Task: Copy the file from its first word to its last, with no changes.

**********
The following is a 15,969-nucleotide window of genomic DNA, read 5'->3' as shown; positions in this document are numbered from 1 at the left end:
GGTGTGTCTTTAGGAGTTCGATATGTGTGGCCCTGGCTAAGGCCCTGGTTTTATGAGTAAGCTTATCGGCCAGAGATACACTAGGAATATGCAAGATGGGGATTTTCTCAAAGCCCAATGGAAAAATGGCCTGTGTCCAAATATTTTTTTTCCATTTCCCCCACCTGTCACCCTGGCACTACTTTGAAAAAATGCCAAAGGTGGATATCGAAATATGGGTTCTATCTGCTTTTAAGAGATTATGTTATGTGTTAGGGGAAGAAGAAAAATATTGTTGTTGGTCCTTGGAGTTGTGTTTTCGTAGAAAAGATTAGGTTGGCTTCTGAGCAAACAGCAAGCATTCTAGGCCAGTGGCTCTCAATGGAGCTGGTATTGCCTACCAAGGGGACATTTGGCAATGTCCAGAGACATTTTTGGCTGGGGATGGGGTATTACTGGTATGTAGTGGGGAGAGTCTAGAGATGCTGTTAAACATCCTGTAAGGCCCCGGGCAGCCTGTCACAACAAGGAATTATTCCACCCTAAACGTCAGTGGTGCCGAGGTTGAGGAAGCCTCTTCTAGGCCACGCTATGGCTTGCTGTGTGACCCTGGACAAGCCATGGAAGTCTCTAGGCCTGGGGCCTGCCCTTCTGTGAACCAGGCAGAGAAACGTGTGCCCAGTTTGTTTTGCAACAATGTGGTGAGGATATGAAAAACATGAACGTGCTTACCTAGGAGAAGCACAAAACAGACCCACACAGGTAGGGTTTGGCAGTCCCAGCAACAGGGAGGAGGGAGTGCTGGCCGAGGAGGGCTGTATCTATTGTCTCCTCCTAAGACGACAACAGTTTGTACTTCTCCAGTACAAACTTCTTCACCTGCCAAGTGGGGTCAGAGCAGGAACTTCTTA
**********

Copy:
The following is a 15,969-nucleotide window of genomic DNA, read 5'->3' as shown; positions in this document are numbered from 1 at the left end:
GGTGTGTCTTTAGGAGTTCGATATGTGTGGCCCTGGCTAAGGCCCTGGTTTTATGAGTAAGCTTATCGGCCAGAGATACACTAGGAATATGCAAGATGGGGATTTTCTCAAAGCCCAATGGAAAAATGGCCTGTGTCCAAATATTTTTTTTCCATTTCCCCCACCTGTCACCCTGGCACTACTTTGAAAAAATGCCAAAGGTGGATATCGAAATATGGGTTCTATCTGCTTTTAAGAGATTATGTTATGTGTTAGGGGAAGAAGAAAAATATTGTTGTTGGTCCTTGGAGTTGTGTTTTCGTAGAAAAGATTAGGTTGGCTTCTGAGCAAACAGCAAGCATTCTAGGCCAGTGGCTCTCAATGGAGCTGGTATTGCCTACCAAGGGGACATTTGGCAATGTCCAGAGACATTTTTGGCTGGGGATGGGGTATTACTGGTATGTAGTGGGGAGAGTCTAGAGATGCTGTTAAACATCCTGTAAGGCCCCGGGCAGCCTGTCACAACAAGGAATTATTCCACCCTAAACGTCAGTGGTGCCGAGGTTGAGGAAGCCTCTTCTAGGCCACGCTATGGCTTGCTGTGTGACCCTGGACAAGCCATGGAAGTCTCTAGGCCTGGGGCCTGCCCTTCTGTGAACCAGGCAGAGAAACGTGTGCCCAGTTTGTTTTGCAACAATGTGGTGAGGATATGAAAAACATGAACGTGCTTACCTAGGAGAAGCACAAAACAGACCCACACAGGTAGGGTTTGGCAGTCCCAGCAACAGGGAGGAGGGAGTGCTGGCCGAGGAGGGCTGTATCTATTGTCTCCTCCTAAGACGACAACAGTTTGTACTTCTCCAGTACAAACTTCTTCACCTGCCAAGTGGGGTCAGAGCAGGAACTTCTTA